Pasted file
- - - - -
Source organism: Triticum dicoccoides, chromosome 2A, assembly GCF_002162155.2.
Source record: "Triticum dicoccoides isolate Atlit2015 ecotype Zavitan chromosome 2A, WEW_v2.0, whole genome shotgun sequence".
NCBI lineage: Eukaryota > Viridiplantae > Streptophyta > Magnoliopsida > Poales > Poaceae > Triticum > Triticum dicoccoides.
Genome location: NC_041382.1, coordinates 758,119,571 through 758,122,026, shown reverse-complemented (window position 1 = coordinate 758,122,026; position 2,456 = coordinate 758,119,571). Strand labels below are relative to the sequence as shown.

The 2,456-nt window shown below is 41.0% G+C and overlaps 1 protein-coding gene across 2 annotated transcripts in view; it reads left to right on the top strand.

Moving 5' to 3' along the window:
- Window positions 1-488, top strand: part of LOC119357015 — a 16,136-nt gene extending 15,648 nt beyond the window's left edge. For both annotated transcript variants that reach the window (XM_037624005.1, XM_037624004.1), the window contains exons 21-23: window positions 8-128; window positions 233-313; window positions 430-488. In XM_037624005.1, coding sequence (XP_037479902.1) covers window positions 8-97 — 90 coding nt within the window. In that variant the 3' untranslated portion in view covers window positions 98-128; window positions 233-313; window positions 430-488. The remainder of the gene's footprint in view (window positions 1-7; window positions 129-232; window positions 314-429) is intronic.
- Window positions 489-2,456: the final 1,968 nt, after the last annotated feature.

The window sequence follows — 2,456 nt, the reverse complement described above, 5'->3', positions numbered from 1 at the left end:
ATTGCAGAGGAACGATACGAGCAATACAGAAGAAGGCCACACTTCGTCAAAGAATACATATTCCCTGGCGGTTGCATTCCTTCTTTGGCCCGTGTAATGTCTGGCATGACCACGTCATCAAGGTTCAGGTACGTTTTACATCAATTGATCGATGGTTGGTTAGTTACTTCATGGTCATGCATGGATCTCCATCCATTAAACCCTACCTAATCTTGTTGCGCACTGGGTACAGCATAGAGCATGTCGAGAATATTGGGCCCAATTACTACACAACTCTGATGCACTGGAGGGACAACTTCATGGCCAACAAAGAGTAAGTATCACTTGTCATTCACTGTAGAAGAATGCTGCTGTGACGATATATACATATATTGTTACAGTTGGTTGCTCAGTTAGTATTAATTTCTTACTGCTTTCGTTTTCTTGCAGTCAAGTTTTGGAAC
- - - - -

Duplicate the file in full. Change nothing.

Source organism: Triticum dicoccoides, chromosome 2A, assembly GCF_002162155.2.
Source record: "Triticum dicoccoides isolate Atlit2015 ecotype Zavitan chromosome 2A, WEW_v2.0, whole genome shotgun sequence".
NCBI lineage: Eukaryota > Viridiplantae > Streptophyta > Magnoliopsida > Poales > Poaceae > Triticum > Triticum dicoccoides.
Genome location: NC_041382.1, coordinates 758,119,571 through 758,122,026, shown reverse-complemented (window position 1 = coordinate 758,122,026; position 2,456 = coordinate 758,119,571). Strand labels below are relative to the sequence as shown.

The 2,456-nt window shown below is 41.0% G+C and overlaps 1 protein-coding gene across 2 annotated transcripts in view; it reads left to right on the top strand.

Moving 5' to 3' along the window:
- Window positions 1-488, top strand: part of LOC119357015 — a 16,136-nt gene extending 15,648 nt beyond the window's left edge. For both annotated transcript variants that reach the window (XM_037624005.1, XM_037624004.1), the window contains exons 21-23: window positions 8-128; window positions 233-313; window positions 430-488. In XM_037624005.1, coding sequence (XP_037479902.1) covers window positions 8-97 — 90 coding nt within the window. In that variant the 3' untranslated portion in view covers window positions 98-128; window positions 233-313; window positions 430-488. The remainder of the gene's footprint in view (window positions 1-7; window positions 129-232; window positions 314-429) is intronic.
- Window positions 489-2,456: the final 1,968 nt, after the last annotated feature.

The window sequence follows — 2,456 nt, the reverse complement described above, 5'->3', positions numbered from 1 at the left end:
ATTGCAGAGGAACGATACGAGCAATACAGAAGAAGGCCACACTTCGTCAAAGAATACATATTCCCTGGCGGTTGCATTCCTTCTTTGGCCCGTGTAATGTCTGGCATGACCACGTCATCAAGGTTCAGGTACGTTTTACATCAATTGATCGATGGTTGGTTAGTTACTTCATGGTCATGCATGGATCTCCATCCATTAAACCCTACCTAATCTTGTTGCGCACTGGGTACAGCATAGAGCATGTCGAGAATATTGGGCCCAATTACTACACAACTCTGATGCACTGGAGGGACAACTTCATGGCCAACAAAGAGTAAGTATCACTTGTCATTCACTGTAGAAGAATGCTGCTGTGACGATATATACATATATTGTTACAGTTGGTTGCTCAGTTAGTATTAATTTCTTACTGCTTTCGTTTTCTTGCAGTCAAGTTTTGGAAC